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00000176-e6f7-dce8-adff-f6f771360000Keystone Crossroads: Rust or Revival? explores the urgent challenges pressing upon Pennsylvania's cities. Four public media newsrooms are collaborating to report in depth on the root causes of our state's urban crisis -- and on possible solutions. Keystone Crossroads offers reports on radio, web, social media, television and newspapers, and through public events.Our partner stations are WHYY in Philadelphia, WPSU in State College and witf in Harrisburg. Read all of the partner stories here.Pittsburgh’s WQED joins the collaboration as an associate partner. Support for this project comes from the Corporation for Public Broadcasting.

How The Port Authority Is Trying To Make It Easier To Ride The Bus

Ryan Loew
90.5 WESA
A passenger boards a Port Authority of Allegheny County bus in Pittsburgh.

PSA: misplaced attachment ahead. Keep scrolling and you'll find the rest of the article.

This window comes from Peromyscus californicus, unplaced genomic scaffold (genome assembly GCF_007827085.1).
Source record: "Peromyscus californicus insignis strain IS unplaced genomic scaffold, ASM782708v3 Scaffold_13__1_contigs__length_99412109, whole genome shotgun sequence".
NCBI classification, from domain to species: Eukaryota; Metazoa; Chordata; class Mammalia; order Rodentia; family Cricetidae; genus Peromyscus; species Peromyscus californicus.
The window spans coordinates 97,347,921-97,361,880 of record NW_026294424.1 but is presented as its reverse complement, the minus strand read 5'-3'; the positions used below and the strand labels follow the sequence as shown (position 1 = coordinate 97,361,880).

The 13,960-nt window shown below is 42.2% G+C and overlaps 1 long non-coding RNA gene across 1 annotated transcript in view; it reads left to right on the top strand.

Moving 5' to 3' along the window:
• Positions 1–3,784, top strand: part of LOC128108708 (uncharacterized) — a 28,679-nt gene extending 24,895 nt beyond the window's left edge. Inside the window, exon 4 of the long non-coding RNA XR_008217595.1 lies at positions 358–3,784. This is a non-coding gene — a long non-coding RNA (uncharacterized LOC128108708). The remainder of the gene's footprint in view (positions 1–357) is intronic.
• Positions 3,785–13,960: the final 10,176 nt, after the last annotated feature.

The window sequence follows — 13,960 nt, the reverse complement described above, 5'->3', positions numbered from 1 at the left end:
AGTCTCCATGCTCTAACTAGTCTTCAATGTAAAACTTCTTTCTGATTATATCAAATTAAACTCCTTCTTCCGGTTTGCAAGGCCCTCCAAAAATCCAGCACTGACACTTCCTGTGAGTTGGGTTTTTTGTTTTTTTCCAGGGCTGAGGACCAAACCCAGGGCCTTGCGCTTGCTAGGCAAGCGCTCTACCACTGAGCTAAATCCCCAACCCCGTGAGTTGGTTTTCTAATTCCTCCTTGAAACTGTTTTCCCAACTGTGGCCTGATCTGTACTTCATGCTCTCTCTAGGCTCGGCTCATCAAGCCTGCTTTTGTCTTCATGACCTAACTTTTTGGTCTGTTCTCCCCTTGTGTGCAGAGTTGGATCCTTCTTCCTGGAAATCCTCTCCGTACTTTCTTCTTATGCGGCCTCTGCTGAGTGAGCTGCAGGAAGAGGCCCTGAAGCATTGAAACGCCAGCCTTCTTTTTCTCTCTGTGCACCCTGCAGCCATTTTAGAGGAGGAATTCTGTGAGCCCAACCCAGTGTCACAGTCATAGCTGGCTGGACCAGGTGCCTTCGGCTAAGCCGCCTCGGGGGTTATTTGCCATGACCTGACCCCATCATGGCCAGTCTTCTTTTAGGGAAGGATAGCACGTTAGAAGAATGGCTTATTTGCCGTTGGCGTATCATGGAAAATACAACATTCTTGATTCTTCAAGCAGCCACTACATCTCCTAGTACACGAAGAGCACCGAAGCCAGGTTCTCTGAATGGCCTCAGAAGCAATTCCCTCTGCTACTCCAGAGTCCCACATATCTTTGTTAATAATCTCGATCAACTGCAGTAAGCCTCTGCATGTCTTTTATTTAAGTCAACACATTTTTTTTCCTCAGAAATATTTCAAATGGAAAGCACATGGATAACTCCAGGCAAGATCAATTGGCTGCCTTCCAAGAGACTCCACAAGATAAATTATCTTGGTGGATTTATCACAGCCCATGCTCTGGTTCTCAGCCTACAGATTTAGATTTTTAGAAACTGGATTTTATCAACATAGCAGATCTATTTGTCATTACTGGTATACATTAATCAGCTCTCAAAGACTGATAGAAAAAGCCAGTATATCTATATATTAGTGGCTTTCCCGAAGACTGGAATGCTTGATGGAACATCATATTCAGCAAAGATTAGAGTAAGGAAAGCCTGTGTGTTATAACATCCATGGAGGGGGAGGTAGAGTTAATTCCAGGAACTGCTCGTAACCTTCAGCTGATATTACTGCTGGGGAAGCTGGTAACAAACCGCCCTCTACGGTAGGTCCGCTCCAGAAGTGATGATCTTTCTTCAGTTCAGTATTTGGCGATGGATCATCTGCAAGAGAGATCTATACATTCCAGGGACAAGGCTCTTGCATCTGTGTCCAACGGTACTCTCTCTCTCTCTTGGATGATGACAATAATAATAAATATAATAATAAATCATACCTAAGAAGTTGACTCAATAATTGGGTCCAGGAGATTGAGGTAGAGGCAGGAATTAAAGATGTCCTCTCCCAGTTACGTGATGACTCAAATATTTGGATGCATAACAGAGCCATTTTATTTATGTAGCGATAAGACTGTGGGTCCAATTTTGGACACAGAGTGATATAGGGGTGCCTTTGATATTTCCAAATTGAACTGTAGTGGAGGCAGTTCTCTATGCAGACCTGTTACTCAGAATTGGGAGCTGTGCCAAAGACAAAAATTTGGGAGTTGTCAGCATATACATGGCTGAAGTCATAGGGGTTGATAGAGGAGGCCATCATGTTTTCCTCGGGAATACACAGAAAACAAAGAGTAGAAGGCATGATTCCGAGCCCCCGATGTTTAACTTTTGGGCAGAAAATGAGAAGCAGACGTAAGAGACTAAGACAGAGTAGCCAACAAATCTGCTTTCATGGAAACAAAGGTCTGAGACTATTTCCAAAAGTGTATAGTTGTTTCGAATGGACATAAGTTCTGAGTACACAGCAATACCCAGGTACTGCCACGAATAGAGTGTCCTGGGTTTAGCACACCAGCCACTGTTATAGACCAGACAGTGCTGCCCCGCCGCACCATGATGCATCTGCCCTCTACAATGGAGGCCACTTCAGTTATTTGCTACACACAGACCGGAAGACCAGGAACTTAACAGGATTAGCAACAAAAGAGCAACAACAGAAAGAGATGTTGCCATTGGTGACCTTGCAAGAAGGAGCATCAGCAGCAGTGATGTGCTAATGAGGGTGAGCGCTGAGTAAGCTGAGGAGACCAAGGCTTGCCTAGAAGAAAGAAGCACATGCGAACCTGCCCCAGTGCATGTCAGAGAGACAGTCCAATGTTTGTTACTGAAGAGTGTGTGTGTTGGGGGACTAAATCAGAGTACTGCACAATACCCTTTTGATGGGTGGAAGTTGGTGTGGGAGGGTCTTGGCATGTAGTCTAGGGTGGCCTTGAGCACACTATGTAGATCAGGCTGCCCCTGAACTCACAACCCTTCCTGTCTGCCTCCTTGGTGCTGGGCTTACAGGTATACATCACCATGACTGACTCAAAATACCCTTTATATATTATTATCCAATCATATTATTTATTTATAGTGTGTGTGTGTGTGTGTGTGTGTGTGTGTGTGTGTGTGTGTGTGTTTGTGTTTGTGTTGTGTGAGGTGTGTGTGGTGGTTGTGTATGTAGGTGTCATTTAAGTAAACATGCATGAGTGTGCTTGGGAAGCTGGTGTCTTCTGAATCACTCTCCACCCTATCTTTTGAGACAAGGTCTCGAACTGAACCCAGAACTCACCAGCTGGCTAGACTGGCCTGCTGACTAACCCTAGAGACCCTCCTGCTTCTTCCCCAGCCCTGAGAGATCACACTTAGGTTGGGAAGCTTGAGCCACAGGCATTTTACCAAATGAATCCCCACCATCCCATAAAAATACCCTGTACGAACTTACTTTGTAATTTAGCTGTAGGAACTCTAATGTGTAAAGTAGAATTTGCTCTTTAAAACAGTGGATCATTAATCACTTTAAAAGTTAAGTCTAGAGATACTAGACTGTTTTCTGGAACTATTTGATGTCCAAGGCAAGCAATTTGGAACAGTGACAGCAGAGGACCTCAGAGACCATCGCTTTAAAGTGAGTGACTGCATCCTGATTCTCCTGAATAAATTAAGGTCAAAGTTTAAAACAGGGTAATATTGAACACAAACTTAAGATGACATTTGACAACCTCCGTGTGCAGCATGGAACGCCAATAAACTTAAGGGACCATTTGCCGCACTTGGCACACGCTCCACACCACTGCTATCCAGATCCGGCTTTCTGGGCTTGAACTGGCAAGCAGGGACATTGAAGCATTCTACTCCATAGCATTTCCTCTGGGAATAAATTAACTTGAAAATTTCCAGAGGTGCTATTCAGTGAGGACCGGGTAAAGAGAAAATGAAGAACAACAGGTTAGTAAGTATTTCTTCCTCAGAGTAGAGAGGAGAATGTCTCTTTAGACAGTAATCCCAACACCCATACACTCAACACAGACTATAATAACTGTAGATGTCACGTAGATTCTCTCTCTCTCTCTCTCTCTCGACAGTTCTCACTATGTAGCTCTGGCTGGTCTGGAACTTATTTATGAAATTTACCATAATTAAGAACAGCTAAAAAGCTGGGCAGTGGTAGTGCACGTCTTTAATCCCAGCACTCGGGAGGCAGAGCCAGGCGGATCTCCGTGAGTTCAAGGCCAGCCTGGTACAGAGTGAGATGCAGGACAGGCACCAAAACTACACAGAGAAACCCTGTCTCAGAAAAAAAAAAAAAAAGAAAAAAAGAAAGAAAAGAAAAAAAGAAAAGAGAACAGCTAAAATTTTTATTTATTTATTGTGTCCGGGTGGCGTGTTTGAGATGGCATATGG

Have you ever tried to take a city bus without planning ahead? We're talking no Google maps, no bus tracker apps, no folded paper timetables. Just you, walking around a neighborhood, trying to catch the bus somewhere.

Probably not. Because in most places, that's not easy to do.

In many Pennsylvania cities, the bus stops are pretty basic: just a route number and maybe a destination. No map or timetable.  

But in Pittsburgh, that's about to change. The regional transit authority has hired a company called CHK America to overhaul its transit mapping system. CHK has designed transit maps for a lot of cities, including London, Nashville, Santa Barbara, and Washington, D.C. 

In Pittsburgh, a big part of the job will be simply putting maps at the system's approximately 7,000 bus stops.

Each bus stop will have a route map, says Heather Pharo, a spokesperson for the Port Authority of Allegheny County.

Read more of this report at the website of our partner Keystone Crossroads.